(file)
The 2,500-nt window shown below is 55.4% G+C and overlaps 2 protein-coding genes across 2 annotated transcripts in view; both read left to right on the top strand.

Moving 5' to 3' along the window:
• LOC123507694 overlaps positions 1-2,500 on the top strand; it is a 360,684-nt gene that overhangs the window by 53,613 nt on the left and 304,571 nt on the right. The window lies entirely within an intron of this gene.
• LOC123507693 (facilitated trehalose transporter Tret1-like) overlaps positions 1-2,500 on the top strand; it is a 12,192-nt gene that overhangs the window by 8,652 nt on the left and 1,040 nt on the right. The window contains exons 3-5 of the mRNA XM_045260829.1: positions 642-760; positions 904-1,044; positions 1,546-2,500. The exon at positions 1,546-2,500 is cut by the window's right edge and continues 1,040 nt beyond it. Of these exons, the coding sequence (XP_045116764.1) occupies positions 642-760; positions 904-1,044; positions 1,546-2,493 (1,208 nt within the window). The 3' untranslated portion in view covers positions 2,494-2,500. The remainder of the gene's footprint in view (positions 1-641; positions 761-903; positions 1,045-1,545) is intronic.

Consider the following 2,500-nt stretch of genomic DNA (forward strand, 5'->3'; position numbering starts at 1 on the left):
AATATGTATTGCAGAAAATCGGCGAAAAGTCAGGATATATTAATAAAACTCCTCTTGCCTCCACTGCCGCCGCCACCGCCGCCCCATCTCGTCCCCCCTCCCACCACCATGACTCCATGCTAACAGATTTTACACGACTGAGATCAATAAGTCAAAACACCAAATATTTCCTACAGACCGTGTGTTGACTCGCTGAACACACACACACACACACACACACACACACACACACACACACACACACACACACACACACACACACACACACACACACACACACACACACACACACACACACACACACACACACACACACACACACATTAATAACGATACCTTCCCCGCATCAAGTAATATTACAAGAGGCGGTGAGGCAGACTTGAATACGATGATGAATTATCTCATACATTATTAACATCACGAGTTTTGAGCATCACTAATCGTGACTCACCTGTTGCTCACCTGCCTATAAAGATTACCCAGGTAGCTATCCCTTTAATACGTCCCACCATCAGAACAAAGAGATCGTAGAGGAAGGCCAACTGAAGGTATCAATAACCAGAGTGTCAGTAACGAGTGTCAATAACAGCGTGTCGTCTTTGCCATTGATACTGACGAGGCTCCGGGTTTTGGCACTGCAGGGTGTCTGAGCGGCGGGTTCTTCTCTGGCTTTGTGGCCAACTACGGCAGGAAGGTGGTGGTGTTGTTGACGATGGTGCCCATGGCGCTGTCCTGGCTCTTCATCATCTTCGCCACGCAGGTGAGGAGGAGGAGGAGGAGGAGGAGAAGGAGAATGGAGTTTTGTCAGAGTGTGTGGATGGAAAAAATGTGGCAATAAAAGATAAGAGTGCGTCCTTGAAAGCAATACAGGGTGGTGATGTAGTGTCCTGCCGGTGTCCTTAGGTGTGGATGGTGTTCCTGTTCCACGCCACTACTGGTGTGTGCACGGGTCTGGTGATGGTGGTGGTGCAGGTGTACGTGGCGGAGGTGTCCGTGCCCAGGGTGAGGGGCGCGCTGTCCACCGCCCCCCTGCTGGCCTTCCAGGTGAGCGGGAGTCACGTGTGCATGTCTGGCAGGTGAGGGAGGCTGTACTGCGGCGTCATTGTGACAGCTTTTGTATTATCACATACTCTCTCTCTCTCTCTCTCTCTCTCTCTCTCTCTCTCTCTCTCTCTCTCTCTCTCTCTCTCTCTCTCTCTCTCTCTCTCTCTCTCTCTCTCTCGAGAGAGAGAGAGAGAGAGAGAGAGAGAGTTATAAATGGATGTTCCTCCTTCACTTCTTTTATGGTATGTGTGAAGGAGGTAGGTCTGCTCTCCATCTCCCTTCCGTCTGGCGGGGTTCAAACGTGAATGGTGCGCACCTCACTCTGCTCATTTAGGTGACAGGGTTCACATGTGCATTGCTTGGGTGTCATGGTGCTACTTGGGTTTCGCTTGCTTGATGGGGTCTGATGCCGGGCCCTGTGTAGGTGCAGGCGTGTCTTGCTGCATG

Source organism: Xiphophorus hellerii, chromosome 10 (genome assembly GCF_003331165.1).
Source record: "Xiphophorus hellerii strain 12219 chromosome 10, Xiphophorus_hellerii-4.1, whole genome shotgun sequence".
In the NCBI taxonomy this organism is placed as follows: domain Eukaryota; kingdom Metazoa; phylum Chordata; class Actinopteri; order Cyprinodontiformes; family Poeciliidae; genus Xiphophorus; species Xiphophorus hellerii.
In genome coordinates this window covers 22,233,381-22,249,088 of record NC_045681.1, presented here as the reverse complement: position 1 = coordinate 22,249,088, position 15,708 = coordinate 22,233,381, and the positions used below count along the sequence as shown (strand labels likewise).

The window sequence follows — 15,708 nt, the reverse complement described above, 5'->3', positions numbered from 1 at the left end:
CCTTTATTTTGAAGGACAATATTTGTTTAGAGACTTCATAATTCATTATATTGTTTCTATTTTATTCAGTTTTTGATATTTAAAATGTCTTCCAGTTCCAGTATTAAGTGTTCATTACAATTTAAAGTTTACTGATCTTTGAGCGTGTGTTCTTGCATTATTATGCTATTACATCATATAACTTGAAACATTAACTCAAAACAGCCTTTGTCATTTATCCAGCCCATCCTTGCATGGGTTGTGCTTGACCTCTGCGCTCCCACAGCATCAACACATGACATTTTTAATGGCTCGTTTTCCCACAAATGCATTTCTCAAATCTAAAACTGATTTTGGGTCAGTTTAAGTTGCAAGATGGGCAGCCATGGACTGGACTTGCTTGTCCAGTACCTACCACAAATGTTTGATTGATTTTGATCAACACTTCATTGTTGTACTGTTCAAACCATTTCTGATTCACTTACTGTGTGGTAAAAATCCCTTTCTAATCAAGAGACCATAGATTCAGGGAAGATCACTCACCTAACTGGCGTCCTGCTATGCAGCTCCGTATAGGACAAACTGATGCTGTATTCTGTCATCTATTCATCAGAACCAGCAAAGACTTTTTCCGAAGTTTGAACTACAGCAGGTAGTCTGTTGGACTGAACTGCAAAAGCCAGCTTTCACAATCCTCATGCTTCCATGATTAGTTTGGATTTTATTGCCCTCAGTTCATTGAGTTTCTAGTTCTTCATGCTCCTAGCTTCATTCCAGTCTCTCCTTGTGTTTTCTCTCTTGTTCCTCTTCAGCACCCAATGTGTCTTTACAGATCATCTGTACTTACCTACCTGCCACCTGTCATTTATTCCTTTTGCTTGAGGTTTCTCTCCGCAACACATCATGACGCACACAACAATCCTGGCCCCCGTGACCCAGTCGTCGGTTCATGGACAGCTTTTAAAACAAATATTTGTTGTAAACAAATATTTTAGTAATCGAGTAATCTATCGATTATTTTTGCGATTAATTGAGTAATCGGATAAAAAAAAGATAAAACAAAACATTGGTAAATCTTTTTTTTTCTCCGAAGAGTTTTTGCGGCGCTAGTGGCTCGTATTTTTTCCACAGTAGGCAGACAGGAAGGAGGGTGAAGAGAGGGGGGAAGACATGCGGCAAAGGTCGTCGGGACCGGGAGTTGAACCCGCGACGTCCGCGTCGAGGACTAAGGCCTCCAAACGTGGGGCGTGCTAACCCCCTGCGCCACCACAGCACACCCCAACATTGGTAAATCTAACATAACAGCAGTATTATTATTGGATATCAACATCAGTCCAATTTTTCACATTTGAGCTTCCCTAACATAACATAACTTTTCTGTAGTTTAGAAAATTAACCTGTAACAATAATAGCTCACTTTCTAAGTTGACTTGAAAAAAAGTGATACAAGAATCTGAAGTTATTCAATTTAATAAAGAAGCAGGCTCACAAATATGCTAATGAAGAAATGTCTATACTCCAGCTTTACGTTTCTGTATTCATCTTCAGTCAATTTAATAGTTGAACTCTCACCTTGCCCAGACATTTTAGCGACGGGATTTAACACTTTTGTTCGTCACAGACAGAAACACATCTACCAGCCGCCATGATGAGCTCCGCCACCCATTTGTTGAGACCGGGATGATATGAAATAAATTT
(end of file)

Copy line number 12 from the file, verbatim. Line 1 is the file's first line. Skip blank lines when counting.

CCTTTATTTTGAAGGACAATATTTGTTTAGAGACTTCATAATTCATTATATTGTTTCTATTTTATTCAGTTTTTGATATTTAAAATGTCTTCCAGTTCCAGTATTAAGTGTTCATTACAATTTAAAGTTTACTGATCTTTGAGCGTGTGTTCTTGCATTATTATGCTATTACATCATATAACTTGAAACATTAACTCAAAACAGCCTTTGTCATTTATCCAGCCCATCCTTGCATGGGTTGTGCTTGACCTCTGCGCTCCCACAGCATCAACACATGACATTTTTAATGGCTCGTTTTCCCACAAATGCATTTCTCAAATCTAAAACTGATTTTGGGTCAGTTTAAGTTGCAAGATGGGCAGCCATGGACTGGACTTGCTTGTCCAGTACCTACCACAAATGTTTGATTGATTTTGATCAACACTTCATTGTTGTACTGTTCAAACCATTTCTGATTCACTTACTGTGTGGTAAAAATCCCTTTCTAATCAAGAGACCATAGATTCAGGGAAGATCACTCACCTAACTGGCGTCCTGCTATGCAGCTCCGTATAGGACAAACTGATGCTGTATTCTGTCATCTATTCATCAGAACCAGCAAAGACTTTTTCCGAAGTTTGAACTACAGCAGGTAGTCTGTTGGACTGAACTGCAAAAGCCAGCTTTCACAATCCTCATGCTTCCATGATTAGTTTGGATTTTATTGCCCTCAGTTCATTGAGTTTCTAGTTCTTCATGCTCCTAGCTTCATTCCAGTCTCTCCTTGTGTTTTCTCTCTTGTTCCTCTTCAGCACCCAATGTGTCTTTACAGATCATCTGTACTTACCTACCTGCCACCTGTCATTTATTCCTTTTGCTTGAGGTTTCTCTCCGCAACACATCATGACGCACACAACAATCCTGGCCCCCGTGACCCAGTCGTCGGTTCATGGACAGCTTTTAAAACAAATATTTGTTGTAAACAAATATTTTAGTAATCGAGTAATCTATCGATTATTTTTGCGATTAATTGAGTAATCGGATAAAAAAAAGATAAAACAAAACATTGGTAAATCTTTTTTTTTCTCCGAAGAGTTTTTGCGGCGCTAGTGGCTCGTATTTTTTCCACAGTAGGCAGACAGGAAGGAGGGTGAAGAGAGGGGGGAAGACATGCGGCAAAGGTCGTCGGGACCGGGAGTTGAACCCGCGACGTCCGCGTCGAGGACTAAGGCCTCCAAACGTGGGGCGTGCTAACCCCCTGCGCCACCACAGCACACCCCAACATTGGTAAATCTAACATAACAGCAGTATTATTATTGGATATCAACATCAGTCCAATTTTTCACATTTGAGCTTCCCTAACATAACATAACTTTTCTGTAGTTTAGAAAATTAACCTGTAACAATAATAGCTCACTTTCTAAGTTGACTTGAAAAAAAGTGATACAAGAATCTGAAGTTATTCAATTTAATAAAGAAGCAGGCTCACAAATATGCTAATGAAGAAATGTCTATACTCCAGCTTTACGTTTCTGTATTCATCTTCAGTCAATTTAATAGTTGAACTCTCACCTTGCCCAGACATTTTAGCGACGGGATTTAACACTTTTGTTCGTCACAGACAGAAACACATCTACCAGCCGCCATGATGAGCTCCGCCACCCATTTGTTGAGACCGGGATGATATGAAATAAATTT